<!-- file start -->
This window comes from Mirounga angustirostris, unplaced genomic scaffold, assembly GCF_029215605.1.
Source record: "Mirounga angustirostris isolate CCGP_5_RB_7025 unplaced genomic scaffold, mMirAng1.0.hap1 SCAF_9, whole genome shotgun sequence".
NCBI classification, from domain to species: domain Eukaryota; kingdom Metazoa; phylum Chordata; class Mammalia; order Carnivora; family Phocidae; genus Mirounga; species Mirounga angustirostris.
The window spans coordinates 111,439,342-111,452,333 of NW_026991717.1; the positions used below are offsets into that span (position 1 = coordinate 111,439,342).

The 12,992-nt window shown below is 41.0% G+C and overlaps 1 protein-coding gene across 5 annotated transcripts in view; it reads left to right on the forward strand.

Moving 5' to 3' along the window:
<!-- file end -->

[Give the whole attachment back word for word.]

This window comes from Mirounga angustirostris, unplaced genomic scaffold, assembly GCF_029215605.1.
Source record: "Mirounga angustirostris isolate CCGP_5_RB_7025 unplaced genomic scaffold, mMirAng1.0.hap1 SCAF_9, whole genome shotgun sequence".
NCBI classification, from domain to species: domain Eukaryota; kingdom Metazoa; phylum Chordata; class Mammalia; order Carnivora; family Phocidae; genus Mirounga; species Mirounga angustirostris.
The window spans coordinates 111,439,342-111,452,333 of NW_026991717.1; the positions used below are offsets into that span (position 1 = coordinate 111,439,342).

The 12,992-nt window shown below is 41.0% G+C and overlaps 1 protein-coding gene across 5 annotated transcripts in view; it reads left to right on the forward strand.

Moving 5' to 3' along the window: